First, learning through the Presencing Institute about the transition from ego-driven institutional systems to eco-systems of collective awareness-based action. A key point that Otto Scharmer made today was that as we operate from many dichotomies and we are split off from ourselves, from others and from the environment, it is crucial to create learning forums where all players see their own fingerprints and roles in the system. His Theory U provides a roadmap for dropping into the field, as does much of our consulting/facilitation work at IA. However, when we do that only from a mechanistic or tool based focus, as we have at IA for years, I believe we reinforce the fragmentation and divisions in the field, not unify it. We need a set of collaborative practices that take us beyond process consulting into presence consulting.
The other organization I’m involved with does precisely this: Matrix Leadership Institute here in Boulder which creates profound shifts in interconnection between people in groups through helping people learn about the territories and practices that divide us and how to drop into a deeper field of awareness. Their work is largely about how to skillfully migrate through and revel in our differences in order to move into the capacity for openness and powerful action.
Rock on in the inquiry!
Wow, Susan. I love this idea of moving from process consulting to presence consulting, or integrating the two. That’s I think what I was speaking to in the last post, in referencing the need to build deeply held shared identity and intention. I think moving only into presence, we may cut ourselves off from what actually gets us to implementation. I’m reminded of why there is such as thing as “engaged Buddhism” for example. Perhaps a third path of sorts is to think more about “prototying,” that is experimenting with putting insights into practice, improvising process. Good stuff.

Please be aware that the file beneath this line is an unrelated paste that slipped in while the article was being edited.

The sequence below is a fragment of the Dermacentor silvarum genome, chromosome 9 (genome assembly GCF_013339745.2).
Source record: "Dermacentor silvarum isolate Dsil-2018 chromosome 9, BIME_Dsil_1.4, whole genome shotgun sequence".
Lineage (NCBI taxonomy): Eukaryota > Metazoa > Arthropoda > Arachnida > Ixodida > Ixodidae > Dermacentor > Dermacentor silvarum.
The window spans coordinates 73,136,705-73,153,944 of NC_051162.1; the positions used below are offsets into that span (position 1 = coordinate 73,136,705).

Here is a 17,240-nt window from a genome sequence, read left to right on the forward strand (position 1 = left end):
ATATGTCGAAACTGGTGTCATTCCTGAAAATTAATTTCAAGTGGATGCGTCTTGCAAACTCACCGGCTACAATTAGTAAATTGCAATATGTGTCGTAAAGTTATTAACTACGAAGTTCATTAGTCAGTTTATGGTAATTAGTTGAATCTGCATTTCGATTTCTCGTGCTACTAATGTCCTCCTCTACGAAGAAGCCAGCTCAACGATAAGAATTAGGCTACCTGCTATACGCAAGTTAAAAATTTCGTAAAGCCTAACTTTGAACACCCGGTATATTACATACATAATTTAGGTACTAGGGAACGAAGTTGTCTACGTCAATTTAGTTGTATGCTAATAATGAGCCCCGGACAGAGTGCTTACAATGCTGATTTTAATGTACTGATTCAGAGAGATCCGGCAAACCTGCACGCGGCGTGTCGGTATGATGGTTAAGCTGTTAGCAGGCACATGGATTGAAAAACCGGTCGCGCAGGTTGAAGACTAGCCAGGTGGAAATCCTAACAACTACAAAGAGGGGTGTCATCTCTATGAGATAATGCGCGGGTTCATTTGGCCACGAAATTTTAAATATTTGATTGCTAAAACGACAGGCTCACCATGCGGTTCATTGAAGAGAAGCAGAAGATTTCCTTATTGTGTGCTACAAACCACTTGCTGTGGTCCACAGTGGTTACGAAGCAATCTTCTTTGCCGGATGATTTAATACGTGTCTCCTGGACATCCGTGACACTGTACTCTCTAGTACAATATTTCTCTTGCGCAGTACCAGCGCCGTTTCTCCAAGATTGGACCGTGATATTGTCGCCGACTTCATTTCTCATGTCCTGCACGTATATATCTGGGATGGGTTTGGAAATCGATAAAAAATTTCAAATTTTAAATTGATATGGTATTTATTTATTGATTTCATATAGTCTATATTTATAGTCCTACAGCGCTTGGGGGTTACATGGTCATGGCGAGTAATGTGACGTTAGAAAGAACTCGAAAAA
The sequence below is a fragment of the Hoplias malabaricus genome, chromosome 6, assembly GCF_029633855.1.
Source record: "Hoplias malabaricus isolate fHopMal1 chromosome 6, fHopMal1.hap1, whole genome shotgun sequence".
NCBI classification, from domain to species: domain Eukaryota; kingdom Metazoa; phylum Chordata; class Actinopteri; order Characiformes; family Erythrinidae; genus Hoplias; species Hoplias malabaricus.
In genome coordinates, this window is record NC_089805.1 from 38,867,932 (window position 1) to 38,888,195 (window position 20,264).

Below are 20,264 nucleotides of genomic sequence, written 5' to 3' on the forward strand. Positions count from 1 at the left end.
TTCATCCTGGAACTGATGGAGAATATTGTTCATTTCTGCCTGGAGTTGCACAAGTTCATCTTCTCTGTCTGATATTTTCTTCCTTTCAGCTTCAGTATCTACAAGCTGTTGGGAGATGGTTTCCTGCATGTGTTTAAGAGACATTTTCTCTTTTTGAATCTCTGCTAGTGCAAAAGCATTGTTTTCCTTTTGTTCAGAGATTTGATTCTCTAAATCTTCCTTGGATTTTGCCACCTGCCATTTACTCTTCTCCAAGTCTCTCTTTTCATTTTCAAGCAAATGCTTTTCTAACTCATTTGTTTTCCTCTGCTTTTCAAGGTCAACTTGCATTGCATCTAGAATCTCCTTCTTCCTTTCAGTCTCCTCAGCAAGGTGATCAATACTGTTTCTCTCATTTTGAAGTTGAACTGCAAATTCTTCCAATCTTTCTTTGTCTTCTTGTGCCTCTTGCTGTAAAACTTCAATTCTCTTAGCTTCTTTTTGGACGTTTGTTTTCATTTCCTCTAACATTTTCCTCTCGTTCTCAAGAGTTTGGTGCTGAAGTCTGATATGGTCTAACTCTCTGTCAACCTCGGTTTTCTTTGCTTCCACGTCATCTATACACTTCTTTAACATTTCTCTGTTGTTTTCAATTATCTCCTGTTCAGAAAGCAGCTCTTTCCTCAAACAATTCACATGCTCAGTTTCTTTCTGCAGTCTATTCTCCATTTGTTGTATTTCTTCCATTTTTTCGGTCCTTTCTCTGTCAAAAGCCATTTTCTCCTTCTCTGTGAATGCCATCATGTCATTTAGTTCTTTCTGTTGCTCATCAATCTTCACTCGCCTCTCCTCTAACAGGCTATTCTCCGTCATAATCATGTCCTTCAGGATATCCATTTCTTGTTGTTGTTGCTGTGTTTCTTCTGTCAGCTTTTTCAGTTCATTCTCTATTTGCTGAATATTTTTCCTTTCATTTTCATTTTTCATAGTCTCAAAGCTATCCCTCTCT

Yup Curtis, that is, as I’m sure you know, going up the right side of the U…Crystalliing and Prototyping…what’s so interesting about that for me is the requirement of letting go and letting come, as you presence something together, and then learning how to be in implementation together. I think that’s what IISC is really good at doing and teaching others to do thru Collaborative Social Change.
And Susan, I wonder how Theory U fits with communities that are already attuned to what it takes to be more sustainable. Is presencing required to get ourselves more in tune with our environment. I’m thinking of the eco-villages around this country, the eco-municipalities in Sweden, the Natural Step communities. I’d be interested in understanding how their processes mapped onto, or did not map onto, the U. Not to say the U isn’t helpful or important. Perhaps they would be in a different place with more integration of presencing. And I’m wondering about the overlay that you, Ash, John, and I have been talking about of “natural systems thinking” and understanding onto the U. That seems a critical addition. How does the Matrix Leadership Institute address this? How does presencing connect with ecological intelligence?